You Can Win by Losing! Incentivizing Motivation and Self-Control Preferences: Evidence from Weight Loss Program

Maryna Ivets (University of Duisburg-Essen/CINCH)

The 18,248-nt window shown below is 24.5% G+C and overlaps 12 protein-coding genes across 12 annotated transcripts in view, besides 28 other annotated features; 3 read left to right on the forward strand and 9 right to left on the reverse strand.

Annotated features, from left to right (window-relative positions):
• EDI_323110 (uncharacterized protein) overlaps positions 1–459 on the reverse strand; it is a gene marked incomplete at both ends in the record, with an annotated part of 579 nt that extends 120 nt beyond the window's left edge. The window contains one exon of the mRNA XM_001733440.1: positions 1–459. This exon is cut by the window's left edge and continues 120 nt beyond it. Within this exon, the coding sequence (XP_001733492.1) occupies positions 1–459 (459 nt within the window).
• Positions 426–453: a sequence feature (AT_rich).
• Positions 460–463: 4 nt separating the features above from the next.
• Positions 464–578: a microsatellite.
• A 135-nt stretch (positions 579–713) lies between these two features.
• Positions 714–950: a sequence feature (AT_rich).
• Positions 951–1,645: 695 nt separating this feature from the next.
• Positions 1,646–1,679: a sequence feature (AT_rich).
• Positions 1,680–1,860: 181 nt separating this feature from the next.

In this paper we investigate self-control and motivation in connection to weight loss. We first develop a theoretical model and then test its conclusions with data from DietBet. The theoretical model, based on Gul & Pesendorfer (2001), studies a two-period decision problem of an agent who is tempted by inferior choices in period 2. A random and time-variant degree of motivation is introduced into the model to influence his perceived cost of self-control. An agent is faced with a given menu and has to exercise self-control. We introduce a commitment mechanism (a bet) that can help an agent commit to his normative choice in period 2. Theoretical results show that placing a bet on himself can help an agent to commit successfully, and also can explain why an agent with a preference for commitment can fail (behavior that is usually attributed to preference reversal). This commitment failure is associated with agent's overestimation of his future self-control's cost. We also distinguish between sophisticated and naive agents and show that placing higher wagers on themselves can help these agents commit. Our empirical results suggest that the bet mechanism encourages weight loss. More specifically, higher betting stakes are associated with greater weight loss. Overall, by placing higher wagers on themselves agents can avoid underinvestment in their future self-control and increase their chances for successful commitment.